Many people in the camps don’t want to be out there but get stuck in social patterns that are counterproductive to bettering their lives, Hanson said.
Another major step forward came when Hanson penned a letter to Maynord’s Recovery Center in Tuolumne and was given one of two free beds that the center gives out each Christmas to people in need but can’t afford the program that otherwise costs thousands of dollars.
Hanson completed the program at Maynord’s in late January and got a bed at the Amador-Tuolumne Community Action Agency’s homeless shelter in Sonora, where he’s still living.
“It’s given me a more structured, safer place to be than a homeless camp,” he said of the shelter. “I can have a place to sleep, take a shower and stay clean.”
One of the requirements for people staying at the shelter is to be working or actively looking for work, so Hanson said he instantly began applying for jobs.
Hanson said he was taken to a job fair in January by Hazel Mitchell and signed up for the Tuolumne Construction Pre-Apprenticeship Training Program, a seven-week course that began in March.
The program provided Hanson with contacts for employers upon completion, which is how he got a job working for Sierra Mountain Construction Inc., or SMCI, in early May.
“It’s the key to me being self supporting,” he said. “Hopefully, it will be an entryway to higher pay and more responsibility.”
Hanson also was given a 2001 Jeep Grand Cherokee from Sonora CDJR in April through a partnership between the dealership and Give Someone a Chance.
Terry Essary, general manager of Sonora CDJR, said he was told by Hazel Mitchell that she was working with some people who were trying to get back on their feet but needed a car so they could get to work.
“It’s a catch 22,” Essary said. “They’re back on their feet, have somewhere to call home, but can’t keep their job because they have no way to get there.”
Essary said he told her they wanted to help and have since given away starter vehicles to Hanson and one other person referred to them by Give Someone a Chance and are planning to give away a third.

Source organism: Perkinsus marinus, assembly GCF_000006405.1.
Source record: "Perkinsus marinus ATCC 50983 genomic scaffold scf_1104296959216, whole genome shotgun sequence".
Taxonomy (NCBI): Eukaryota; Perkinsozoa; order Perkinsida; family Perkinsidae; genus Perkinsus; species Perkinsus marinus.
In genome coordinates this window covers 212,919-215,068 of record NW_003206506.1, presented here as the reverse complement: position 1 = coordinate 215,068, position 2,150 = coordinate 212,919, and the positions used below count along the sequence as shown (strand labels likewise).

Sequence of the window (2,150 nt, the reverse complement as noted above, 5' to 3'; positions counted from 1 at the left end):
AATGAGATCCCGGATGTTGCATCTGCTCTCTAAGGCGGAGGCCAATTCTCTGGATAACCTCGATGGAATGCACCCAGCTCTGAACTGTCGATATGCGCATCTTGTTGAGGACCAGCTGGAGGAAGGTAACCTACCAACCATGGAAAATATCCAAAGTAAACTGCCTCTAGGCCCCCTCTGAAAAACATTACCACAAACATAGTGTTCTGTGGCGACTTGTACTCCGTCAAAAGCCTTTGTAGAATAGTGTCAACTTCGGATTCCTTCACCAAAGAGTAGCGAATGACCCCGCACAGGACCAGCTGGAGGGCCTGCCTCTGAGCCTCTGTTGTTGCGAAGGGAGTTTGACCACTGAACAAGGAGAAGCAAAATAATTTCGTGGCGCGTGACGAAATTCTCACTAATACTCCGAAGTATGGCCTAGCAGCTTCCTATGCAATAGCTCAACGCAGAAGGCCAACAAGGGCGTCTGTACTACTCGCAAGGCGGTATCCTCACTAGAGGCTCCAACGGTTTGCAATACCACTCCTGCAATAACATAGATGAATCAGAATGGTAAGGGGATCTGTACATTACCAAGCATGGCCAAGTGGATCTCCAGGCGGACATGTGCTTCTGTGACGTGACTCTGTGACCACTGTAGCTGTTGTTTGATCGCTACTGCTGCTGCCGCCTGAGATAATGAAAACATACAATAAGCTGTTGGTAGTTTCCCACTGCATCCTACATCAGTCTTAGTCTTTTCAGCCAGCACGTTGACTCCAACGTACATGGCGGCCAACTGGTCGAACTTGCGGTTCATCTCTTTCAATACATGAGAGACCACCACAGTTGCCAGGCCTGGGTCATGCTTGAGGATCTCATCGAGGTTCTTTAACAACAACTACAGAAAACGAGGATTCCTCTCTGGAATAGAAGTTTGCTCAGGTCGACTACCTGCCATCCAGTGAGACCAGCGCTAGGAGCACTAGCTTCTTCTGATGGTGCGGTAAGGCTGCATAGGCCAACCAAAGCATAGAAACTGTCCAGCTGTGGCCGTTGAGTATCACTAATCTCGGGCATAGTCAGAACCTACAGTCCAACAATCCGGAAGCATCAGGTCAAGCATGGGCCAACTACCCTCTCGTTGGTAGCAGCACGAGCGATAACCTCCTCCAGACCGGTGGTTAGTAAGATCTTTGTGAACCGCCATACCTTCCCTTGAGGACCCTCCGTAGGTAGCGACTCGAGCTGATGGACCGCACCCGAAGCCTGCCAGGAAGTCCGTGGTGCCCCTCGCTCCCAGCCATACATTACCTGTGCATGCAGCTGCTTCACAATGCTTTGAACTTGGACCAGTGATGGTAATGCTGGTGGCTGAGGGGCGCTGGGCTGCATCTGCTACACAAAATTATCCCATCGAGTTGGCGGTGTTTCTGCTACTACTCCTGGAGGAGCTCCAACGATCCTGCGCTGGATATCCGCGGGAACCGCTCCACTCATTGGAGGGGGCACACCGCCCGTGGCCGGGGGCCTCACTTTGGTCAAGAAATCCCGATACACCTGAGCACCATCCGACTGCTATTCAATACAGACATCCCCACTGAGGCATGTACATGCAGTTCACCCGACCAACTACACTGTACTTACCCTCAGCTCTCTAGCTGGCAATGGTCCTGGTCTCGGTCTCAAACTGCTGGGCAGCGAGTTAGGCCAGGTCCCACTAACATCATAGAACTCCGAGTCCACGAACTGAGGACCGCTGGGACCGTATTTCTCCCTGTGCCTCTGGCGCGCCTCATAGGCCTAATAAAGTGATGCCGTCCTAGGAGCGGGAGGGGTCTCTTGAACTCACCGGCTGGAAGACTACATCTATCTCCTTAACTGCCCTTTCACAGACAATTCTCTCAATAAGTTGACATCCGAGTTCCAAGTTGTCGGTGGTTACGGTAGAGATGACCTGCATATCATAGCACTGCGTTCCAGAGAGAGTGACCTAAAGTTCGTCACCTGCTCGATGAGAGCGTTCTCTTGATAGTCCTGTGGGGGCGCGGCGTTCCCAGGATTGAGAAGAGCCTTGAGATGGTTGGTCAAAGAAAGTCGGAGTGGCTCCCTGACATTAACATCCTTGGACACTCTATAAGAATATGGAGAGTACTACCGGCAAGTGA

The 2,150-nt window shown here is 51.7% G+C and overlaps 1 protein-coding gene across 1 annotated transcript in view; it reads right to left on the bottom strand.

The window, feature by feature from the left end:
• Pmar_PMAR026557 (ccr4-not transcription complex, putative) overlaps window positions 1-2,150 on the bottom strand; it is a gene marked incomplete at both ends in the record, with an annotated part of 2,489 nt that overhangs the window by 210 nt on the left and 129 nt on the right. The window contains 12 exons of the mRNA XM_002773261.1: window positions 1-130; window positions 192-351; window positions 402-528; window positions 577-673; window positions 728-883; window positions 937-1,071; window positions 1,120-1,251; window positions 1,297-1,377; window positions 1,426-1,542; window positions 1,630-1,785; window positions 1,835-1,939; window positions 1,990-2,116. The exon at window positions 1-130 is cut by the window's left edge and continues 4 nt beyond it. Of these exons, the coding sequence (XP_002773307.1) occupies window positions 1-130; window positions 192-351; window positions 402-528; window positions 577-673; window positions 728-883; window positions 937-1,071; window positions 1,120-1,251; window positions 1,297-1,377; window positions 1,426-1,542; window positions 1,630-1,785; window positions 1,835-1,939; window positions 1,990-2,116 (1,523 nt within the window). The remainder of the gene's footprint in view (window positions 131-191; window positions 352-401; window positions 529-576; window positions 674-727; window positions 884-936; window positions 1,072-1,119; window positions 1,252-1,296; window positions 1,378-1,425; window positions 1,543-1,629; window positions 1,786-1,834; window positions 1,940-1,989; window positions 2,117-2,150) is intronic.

The vehicles they give away are older or donated, but the dealership inspects them to make sure they are reliable.
“Dakota is exactly what we’re all striving for — to help all those folks find their way back,” Essary said. “He’s definitely a shining star and shows that it’s no longer unachievable.”
Hanson recently graduated from Sonora Union High School District’s alternative education program.
He said his teacher, Diana Mayben, encouraged him and was a major reason he saw it through to completion.
The Mitchells and Lambert all attended Hanson’s graduation ceremony on June 5 at the Sonora High School gym to watch him walk across the stage and accept his diploma in full cap and gown.
Hanson works 40 hours a week and is looking to rent a studio or one-bedroom place, but he’s been unable to find something due to the lack of available rentals in his price range.
June 21 is the last day Hanson is allowed to stay at the shelter. He said he can sleep in his Jeep or crash on someone’s couch if it comes to that, but he’s getting more stressed as the days draw closer.
Despite the anxiety over housing, Hanson said his favorite part of life now is looking forward to what the future holds.
“I’ve already been through a lot of stress and torment, but now my sights are set,” he said. “I look forward to being able to provide something for somebody else.”
Contact Alex MacLean at email@example.com or (209) 588-4530.